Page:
Inventory of technology from science fiction movies to reality

  Many scenes, technologies, and products that were originally considered unthinkable in science fiction movies are becoming reality step by step, such as humanoid robots, driverless cars, and hoverboards, which are quietly changing our lives.
  ”The Hitchhiker’s Guide to the Galaxy”: universal translator
  in Garth Jennings directed the sci-fi movie “The Hitchhiker’s Guide to the Galaxy” (adapted from the novel by Douglas Adams), there is a magical little fish called the “Babel Fish.” It is parasitic in the host’s ears and lives on the brain waves of the people around the host. It can automatically convert the brain waves of the surrounding people into the brain waves of the host, so the host can understand any language.
  Although this fish does not currently exist, SIGMO may be able to replace it. SIGMO is a compact interpreter with a built-in microphone and amplifier. It is connected to the mobile phone via Bluetooth, and can call “Google Translate” and other application programming interface (API) for translation, and then synthesize the translated speech with speech synthesis software, and finally transmit the audio to the mobile phone through the mobile phone network.
  At present, this software can automatically recognize 25 languages, translate and pronounce, and completely solve the problem that people cannot communicate with people who do not understand the language. SIGMO is small and portable, it can be clipped on clothes or belt, beautiful and practical.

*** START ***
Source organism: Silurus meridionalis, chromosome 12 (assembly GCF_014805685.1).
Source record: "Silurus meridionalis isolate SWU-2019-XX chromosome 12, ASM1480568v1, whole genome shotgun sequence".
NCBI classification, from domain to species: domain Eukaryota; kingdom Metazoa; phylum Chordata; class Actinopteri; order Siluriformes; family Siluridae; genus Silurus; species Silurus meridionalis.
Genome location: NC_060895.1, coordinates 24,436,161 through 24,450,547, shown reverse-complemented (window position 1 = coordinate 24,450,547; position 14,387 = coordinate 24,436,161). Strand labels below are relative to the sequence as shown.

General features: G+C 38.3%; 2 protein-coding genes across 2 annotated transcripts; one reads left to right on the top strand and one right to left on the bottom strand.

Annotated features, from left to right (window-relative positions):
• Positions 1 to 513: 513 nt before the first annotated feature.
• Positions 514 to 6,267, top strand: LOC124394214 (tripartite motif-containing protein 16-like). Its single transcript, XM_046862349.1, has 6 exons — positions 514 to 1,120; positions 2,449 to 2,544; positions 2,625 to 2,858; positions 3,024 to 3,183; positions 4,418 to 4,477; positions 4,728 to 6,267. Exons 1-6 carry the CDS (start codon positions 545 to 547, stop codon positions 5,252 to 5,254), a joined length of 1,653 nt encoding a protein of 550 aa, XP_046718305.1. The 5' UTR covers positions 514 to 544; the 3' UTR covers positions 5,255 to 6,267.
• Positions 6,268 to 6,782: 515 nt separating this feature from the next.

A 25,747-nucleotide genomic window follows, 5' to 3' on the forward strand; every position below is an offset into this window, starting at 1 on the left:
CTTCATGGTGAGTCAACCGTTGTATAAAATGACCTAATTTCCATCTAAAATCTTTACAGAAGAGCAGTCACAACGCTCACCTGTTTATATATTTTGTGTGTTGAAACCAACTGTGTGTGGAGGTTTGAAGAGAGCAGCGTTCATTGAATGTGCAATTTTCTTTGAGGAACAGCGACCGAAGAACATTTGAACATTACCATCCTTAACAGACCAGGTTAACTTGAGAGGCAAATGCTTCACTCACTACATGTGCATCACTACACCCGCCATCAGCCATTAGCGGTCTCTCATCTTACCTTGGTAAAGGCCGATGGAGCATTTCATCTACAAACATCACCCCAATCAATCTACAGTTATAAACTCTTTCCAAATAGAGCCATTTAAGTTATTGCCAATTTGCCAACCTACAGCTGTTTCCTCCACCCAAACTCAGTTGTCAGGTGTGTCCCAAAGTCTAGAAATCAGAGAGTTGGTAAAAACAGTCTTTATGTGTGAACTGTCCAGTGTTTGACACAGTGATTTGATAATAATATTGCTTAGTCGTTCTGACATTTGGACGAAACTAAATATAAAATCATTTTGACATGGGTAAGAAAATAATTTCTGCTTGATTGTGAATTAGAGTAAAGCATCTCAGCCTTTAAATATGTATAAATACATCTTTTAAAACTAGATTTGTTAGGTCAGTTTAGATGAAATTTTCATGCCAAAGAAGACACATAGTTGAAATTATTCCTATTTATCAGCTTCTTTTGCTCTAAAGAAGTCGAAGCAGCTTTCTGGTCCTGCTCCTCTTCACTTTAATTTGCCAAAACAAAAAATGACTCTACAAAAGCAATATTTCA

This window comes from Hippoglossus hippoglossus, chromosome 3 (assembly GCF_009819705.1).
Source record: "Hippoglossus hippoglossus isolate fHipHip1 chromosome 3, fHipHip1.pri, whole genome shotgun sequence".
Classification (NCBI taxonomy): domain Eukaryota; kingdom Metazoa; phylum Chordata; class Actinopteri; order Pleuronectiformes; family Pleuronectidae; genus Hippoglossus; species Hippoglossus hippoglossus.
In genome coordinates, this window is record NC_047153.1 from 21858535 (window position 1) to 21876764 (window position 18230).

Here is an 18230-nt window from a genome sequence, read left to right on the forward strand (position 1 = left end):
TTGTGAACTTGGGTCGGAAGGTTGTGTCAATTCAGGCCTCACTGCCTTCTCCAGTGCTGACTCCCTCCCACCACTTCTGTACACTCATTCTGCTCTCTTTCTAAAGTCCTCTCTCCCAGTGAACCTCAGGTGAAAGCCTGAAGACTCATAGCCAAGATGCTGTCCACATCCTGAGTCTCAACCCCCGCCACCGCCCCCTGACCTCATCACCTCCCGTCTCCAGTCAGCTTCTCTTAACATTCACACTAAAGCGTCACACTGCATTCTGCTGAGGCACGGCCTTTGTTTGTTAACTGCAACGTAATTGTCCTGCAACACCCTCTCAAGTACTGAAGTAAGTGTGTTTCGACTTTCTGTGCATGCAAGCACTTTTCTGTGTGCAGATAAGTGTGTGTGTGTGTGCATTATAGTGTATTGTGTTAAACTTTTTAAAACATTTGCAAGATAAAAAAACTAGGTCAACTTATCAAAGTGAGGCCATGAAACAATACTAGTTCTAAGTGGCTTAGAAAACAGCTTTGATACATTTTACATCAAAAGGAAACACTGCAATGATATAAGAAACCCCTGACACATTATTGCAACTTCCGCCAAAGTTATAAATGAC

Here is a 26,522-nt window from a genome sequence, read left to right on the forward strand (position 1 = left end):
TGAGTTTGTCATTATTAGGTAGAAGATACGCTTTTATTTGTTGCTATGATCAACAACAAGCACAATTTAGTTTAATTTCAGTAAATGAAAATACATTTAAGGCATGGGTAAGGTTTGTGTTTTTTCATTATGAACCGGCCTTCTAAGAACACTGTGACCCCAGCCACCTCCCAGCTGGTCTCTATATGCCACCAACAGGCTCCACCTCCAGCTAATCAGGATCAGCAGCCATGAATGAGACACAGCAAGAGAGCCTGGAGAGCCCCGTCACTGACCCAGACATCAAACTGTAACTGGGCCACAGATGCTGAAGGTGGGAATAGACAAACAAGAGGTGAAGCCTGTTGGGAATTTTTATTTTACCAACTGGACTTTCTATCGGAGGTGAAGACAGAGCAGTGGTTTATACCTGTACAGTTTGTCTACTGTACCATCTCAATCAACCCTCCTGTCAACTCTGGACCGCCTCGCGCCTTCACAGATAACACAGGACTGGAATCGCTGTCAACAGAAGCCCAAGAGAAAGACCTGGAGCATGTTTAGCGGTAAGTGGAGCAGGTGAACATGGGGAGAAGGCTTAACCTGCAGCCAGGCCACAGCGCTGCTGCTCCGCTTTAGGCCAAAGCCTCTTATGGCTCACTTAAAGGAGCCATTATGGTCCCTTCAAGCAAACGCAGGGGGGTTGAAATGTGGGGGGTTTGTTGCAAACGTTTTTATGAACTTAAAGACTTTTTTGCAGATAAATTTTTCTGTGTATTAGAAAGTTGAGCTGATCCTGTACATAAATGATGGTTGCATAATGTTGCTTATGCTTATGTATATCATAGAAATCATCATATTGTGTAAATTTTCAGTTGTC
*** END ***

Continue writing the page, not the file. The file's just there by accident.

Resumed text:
”Star Wars V: The Empire Strikes Back”: A mechanical prosthetic controlled by mind.
  ”Star Wars V: The Empire Strikes Back” was directed by Irving Kershner and was released in May 1980. The protagonist of the film, Luke Skywalker, unfortunately lost his right hand during the battle with his father Darth Vader. Fortunately, in the movie, a high-tech prosthesis was connected in time.
  This technology has now become a reality. In May 2014, the intelligent prosthetic DEKA system arm, comparable to the advanced prosthetic arm of Skywalker in “Star Wars V”, was approved by the US Food and Drug Administration (FDA) for clinical use.
  This prosthetic arm, also called “Luke Arm”, is a tribute to “Star Wars V” and was developed by DEKA at a cost of 40 million US dollars. The U.S. Department of Defense Advanced Research Projects Agency (DARPA) began funding this project in 2005. It was initially used by soldiers who were disabled due to the Iraq War. Later, it also provided technical assistance for people with varying degrees of arm loss.